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1 Mar 1916. Imbros

09/01/2017

24 Feb. Dickinson. Bush and Simpson went home on leave. Up in BD at 10.25 for thirty minutes during afternoon. Landed downwind as the smoke in the harbour was blowing north and on aerodrome was blowing north. Collected shells with Thorold in evening on beach between Salt Lake and harbour. Beautiful sunset and evening, sunny but very cold air through wind coming from the south.

25 Feb. Dickinson. Dunston left. Bought his gun and ammunition. Up in Henry Farmer for short flight. Not a movement in the air. Enjoyed it immensely. Played A Flight Agamemnon and won 6-1. Most amusing as ground was still soaking and very slippery.

27 Feb. Dickinson. Windy and wet. Letters during morning. Walk with Thorold to Bluff in afternoon. Rowdy singsong by Belton, Thorold, Hooper, Knkhead (Kinkead) and Burnaby while I wrote letters.

28 Feb. Dickinson. Sunny but cold with strong north wind. Up late and had boiled eggs in cabin. Received £8 pay. Walked out to Kephalo Point with Thorold between 4.30 and 7.15. A long way but very nice though; especially the cup of tea and homemade dough cake at the Lighthouse. More and worse singsong.

28 Feb. Bunnie. Morning reconnaissance of straits. Strong N. Wind but not bumpy. Excellent slow landing.

1 Mar. Dickinson. Up 7.00am. dull afternoon with south wind and wet evening. Watched Captain Carver of Repington fame salving stranded lighter. Signs of coming southerly gale.

1 Mar. Bunnie.Hun seaplane appeared, and several machines sent after him. ’59 in the back shed, so got away rather late. Went to Chanak and hung about for a bit but never saw him. Slow landing, but a bit heavy. No wind. Quite a fair amount of archie.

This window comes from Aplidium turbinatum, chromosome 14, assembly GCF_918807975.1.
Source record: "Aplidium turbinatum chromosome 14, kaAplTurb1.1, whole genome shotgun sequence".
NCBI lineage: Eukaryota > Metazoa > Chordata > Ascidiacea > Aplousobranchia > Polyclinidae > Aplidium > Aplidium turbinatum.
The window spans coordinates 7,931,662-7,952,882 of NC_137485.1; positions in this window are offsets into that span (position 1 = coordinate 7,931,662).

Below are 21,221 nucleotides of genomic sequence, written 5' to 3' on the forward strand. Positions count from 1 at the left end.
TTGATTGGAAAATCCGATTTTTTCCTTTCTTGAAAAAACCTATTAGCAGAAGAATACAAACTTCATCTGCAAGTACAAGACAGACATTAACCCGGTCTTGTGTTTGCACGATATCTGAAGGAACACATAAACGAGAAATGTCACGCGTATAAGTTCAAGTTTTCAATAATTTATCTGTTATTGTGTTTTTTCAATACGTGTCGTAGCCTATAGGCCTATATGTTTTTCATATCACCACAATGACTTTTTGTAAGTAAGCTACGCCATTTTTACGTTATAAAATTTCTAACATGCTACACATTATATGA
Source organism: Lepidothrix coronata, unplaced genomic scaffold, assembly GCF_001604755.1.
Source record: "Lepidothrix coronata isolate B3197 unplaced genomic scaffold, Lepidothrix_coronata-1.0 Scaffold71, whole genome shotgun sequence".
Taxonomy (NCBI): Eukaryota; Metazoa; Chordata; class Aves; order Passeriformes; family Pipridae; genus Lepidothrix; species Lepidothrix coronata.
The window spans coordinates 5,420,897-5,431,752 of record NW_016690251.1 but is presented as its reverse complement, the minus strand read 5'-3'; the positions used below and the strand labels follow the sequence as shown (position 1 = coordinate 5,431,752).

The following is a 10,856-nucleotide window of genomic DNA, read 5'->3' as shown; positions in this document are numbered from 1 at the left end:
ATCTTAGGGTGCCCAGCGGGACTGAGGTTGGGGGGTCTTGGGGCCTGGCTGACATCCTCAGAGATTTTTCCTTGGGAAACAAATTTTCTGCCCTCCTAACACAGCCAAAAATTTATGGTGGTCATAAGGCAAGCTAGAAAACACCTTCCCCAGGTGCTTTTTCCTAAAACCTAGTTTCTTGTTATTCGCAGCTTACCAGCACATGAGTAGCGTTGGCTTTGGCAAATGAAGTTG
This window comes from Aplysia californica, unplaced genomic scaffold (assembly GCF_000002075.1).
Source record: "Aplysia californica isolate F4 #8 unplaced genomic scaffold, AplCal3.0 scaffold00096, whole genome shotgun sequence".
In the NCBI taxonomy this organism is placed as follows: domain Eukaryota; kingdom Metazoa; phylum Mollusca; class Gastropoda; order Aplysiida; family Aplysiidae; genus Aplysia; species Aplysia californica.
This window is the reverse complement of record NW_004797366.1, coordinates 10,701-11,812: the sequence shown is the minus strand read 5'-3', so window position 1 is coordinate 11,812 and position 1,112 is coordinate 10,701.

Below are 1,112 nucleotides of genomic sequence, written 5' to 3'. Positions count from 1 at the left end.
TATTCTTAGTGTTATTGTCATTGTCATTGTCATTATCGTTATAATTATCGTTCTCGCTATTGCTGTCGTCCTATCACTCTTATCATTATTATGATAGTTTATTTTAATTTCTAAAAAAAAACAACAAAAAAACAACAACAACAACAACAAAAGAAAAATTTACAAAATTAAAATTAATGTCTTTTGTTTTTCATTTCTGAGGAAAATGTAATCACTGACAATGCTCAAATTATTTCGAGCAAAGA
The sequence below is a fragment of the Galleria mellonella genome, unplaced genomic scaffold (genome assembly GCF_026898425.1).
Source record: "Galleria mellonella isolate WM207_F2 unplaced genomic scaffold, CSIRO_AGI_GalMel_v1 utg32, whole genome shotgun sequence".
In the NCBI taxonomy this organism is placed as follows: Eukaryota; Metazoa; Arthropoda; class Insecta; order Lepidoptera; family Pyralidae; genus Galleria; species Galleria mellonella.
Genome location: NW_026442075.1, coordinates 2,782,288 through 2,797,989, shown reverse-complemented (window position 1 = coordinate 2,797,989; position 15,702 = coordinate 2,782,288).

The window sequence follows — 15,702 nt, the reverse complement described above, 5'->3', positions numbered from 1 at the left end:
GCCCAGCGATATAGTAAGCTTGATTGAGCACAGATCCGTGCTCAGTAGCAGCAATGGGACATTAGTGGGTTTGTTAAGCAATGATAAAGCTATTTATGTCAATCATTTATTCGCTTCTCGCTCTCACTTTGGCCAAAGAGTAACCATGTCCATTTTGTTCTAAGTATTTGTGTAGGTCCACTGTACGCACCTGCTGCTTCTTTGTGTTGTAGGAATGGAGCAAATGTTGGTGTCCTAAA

Bunnie seems to have had a quiet five days since his last flight. Was the aircraft unserviceable or was he ill, maybe?

Meanwhile Dickinson had a couple of flights. I’ve been unable to discover what BD was. It’s not obviously a type of aircraft, none of which had those initials, nor was it a serial of an individual machine, since they were all numerals. And how come he took off at 10.25 for thirty minutes but it was in the afternoon?

The Henry Farmer, on the other hand, is the Henri Farman F27, which proved to be the most capable and reliable of the two-seaters.

Henri Farman F27 with No. 3 Wing RNAS on Mudros in 1915.

Henri Farman F27 with No. 3 Wing RNAS on Mudros in 1915.

Bunnie’s reference to ’59 is 1259, his second favourite machine.

The two entries for 1 March are interesting in that they seem to have no common point of reference. You might have thought that Dickinson’s diary would mention the appearance of a German seaplane over the airfield, and the weather conditions don’t seem to tie up at all!

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